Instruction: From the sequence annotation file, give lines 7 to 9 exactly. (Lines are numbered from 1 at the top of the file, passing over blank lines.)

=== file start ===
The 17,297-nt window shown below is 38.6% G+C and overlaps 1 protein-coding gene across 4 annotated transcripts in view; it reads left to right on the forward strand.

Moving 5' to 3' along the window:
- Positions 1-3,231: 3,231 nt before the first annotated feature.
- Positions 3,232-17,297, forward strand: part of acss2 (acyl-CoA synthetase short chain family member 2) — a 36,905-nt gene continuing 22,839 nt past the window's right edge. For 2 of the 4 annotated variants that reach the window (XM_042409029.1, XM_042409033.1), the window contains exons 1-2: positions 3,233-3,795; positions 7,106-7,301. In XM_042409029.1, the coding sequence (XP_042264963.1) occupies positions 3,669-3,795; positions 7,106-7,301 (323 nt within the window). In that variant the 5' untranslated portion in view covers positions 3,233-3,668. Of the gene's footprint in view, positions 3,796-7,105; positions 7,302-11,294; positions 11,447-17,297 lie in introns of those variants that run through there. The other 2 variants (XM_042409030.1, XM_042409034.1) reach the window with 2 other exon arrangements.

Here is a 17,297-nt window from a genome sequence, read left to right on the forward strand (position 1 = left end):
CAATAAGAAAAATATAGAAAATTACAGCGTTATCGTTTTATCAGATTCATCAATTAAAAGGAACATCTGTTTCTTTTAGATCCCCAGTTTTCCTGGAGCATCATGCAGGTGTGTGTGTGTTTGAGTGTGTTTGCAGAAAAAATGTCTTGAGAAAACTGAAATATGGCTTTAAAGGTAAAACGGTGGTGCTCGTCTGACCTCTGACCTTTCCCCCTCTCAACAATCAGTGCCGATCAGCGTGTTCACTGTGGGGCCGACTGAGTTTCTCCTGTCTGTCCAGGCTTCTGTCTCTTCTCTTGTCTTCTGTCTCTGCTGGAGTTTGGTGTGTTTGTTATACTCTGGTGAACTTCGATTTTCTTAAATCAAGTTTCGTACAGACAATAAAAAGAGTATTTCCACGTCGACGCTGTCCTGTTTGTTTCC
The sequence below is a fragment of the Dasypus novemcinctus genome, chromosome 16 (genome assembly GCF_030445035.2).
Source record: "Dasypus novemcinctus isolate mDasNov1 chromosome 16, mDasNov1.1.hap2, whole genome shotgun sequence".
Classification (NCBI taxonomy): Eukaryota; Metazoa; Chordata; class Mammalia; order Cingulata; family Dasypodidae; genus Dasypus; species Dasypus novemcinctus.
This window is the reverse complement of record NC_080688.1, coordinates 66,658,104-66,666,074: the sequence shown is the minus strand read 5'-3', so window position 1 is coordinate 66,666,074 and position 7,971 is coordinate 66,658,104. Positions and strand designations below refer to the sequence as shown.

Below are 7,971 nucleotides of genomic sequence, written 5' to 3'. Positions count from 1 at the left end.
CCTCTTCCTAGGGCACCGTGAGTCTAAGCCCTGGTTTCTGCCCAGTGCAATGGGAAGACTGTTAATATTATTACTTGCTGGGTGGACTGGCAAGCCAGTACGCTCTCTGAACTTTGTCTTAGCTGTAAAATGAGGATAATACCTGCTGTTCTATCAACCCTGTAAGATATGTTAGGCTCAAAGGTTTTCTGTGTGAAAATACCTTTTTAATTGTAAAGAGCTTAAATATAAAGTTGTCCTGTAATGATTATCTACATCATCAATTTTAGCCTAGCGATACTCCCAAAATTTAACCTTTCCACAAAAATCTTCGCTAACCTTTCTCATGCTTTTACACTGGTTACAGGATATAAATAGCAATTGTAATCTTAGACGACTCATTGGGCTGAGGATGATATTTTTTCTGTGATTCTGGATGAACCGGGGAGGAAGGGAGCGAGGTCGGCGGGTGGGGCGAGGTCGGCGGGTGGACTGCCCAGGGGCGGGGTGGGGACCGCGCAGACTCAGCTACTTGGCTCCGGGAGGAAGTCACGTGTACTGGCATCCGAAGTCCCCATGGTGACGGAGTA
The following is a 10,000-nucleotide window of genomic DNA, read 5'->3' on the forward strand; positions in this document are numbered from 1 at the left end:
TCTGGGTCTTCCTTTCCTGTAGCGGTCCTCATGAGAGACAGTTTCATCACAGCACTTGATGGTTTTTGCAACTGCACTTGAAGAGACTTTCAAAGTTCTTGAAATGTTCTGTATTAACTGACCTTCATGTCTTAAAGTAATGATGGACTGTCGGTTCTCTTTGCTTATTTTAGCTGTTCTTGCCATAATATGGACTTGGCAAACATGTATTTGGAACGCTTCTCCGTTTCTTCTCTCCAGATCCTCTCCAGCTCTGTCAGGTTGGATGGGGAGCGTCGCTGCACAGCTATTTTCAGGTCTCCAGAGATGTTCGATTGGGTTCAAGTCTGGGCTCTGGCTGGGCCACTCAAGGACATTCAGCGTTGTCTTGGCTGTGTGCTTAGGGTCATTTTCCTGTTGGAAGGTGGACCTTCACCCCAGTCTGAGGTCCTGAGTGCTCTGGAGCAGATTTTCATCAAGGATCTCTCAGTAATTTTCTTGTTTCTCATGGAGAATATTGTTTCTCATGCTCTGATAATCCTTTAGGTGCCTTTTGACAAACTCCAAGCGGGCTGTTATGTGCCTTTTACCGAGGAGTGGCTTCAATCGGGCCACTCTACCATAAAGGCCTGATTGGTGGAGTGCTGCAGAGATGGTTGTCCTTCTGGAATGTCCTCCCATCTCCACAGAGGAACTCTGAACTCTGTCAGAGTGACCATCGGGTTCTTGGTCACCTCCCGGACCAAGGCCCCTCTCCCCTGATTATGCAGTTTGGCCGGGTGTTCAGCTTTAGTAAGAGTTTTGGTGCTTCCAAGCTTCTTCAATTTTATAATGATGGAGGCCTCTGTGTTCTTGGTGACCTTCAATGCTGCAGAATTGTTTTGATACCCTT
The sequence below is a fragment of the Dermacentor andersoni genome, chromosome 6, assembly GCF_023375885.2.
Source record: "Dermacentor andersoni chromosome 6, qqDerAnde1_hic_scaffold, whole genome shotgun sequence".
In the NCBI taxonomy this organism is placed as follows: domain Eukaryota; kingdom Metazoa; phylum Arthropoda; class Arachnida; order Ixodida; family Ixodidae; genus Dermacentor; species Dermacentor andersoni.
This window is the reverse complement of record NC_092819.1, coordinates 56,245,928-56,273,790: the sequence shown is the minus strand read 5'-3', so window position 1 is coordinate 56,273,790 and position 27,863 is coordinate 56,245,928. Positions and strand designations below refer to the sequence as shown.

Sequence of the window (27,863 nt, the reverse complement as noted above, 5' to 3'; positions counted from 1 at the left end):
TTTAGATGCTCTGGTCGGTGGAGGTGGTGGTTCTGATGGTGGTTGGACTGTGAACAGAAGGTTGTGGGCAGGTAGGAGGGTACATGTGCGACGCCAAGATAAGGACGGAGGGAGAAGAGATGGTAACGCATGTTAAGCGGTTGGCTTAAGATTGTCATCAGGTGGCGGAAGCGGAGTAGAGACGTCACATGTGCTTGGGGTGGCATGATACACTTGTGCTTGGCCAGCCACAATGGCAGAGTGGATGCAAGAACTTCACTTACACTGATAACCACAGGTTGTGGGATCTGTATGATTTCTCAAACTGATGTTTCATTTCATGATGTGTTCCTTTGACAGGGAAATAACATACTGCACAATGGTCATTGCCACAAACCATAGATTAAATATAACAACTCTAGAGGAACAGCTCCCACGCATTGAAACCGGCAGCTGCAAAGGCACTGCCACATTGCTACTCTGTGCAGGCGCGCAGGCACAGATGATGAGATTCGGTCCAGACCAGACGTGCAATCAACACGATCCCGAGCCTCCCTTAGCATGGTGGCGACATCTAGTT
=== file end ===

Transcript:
The sequence below is a fragment of the Dasypus novemcinctus genome, chromosome 16 (genome assembly GCF_030445035.2).
Source record: "Dasypus novemcinctus isolate mDasNov1 chromosome 16, mDasNov1.1.hap2, whole genome shotgun sequence".
Classification (NCBI taxonomy): Eukaryota; Metazoa; Chordata; class Mammalia; order Cingulata; family Dasypodidae; genus Dasypus; species Dasypus novemcinctus.